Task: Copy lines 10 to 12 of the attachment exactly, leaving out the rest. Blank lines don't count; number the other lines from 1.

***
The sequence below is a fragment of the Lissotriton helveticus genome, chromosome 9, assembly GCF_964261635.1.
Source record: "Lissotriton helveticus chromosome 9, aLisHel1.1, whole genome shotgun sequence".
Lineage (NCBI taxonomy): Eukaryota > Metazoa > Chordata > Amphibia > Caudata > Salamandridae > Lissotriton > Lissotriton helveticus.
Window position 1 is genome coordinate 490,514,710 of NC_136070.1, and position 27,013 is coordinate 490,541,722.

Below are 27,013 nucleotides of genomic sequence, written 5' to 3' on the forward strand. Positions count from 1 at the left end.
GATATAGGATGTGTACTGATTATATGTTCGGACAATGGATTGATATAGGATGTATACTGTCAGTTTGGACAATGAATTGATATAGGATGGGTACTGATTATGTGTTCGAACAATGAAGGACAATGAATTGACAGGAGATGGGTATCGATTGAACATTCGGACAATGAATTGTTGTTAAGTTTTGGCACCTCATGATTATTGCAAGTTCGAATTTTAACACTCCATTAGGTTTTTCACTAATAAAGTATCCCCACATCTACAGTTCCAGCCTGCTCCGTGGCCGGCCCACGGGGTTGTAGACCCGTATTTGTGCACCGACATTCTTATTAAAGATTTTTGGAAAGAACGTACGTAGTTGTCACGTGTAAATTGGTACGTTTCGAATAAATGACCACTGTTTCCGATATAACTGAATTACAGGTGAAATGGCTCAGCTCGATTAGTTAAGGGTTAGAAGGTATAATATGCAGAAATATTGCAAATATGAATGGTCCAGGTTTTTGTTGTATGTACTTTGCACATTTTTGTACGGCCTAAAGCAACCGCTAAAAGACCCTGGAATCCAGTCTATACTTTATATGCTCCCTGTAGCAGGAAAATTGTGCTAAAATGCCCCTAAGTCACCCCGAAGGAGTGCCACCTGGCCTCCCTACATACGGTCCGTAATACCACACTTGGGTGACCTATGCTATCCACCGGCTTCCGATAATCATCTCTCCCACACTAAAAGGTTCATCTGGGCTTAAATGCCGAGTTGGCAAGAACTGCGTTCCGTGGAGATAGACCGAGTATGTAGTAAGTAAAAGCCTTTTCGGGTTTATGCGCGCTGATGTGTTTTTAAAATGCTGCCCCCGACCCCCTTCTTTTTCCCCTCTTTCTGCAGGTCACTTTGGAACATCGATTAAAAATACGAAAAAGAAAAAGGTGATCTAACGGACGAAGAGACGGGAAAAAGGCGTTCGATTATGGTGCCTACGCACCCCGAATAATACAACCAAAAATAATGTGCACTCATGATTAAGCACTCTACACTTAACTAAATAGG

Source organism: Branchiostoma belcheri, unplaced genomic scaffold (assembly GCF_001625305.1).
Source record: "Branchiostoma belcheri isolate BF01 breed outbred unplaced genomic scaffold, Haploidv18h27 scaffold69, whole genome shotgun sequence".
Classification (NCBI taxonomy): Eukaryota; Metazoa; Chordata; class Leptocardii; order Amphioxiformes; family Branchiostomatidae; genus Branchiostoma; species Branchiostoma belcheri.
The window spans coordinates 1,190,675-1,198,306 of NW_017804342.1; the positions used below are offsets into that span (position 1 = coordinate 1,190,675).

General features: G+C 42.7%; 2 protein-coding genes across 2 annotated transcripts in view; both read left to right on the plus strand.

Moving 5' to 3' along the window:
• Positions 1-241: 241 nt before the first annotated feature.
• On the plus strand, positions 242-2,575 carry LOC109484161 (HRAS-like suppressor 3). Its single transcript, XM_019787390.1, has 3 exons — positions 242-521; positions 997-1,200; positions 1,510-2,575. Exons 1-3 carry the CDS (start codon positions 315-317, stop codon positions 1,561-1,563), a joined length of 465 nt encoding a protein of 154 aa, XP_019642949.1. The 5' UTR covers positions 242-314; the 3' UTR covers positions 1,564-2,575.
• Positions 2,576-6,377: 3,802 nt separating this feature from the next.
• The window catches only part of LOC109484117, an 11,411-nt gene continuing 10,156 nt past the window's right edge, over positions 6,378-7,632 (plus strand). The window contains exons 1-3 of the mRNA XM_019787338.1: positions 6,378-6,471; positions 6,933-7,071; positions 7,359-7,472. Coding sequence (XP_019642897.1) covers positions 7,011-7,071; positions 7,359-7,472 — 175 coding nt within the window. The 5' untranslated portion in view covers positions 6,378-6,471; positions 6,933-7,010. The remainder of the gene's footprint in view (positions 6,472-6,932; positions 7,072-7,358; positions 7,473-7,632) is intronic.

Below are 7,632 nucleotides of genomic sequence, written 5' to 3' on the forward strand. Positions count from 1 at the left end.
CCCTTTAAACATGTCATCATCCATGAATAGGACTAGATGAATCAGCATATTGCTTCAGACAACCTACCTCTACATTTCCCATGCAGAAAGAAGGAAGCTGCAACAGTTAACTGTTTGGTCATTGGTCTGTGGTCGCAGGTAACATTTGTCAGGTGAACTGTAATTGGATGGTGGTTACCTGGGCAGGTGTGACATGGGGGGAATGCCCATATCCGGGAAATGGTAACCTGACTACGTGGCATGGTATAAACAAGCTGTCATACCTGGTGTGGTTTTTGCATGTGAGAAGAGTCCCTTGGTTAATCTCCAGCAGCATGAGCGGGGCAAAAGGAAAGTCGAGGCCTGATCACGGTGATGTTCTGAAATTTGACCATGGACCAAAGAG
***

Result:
The window spans coordinates 1,190,675-1,198,306 of NW_017804342.1; the positions used below are offsets into that span (position 1 = coordinate 1,190,675).

General features: G+C 42.7%; 2 protein-coding genes across 2 annotated transcripts in view; both read left to right on the plus strand.

Moving 5' to 3' along the window: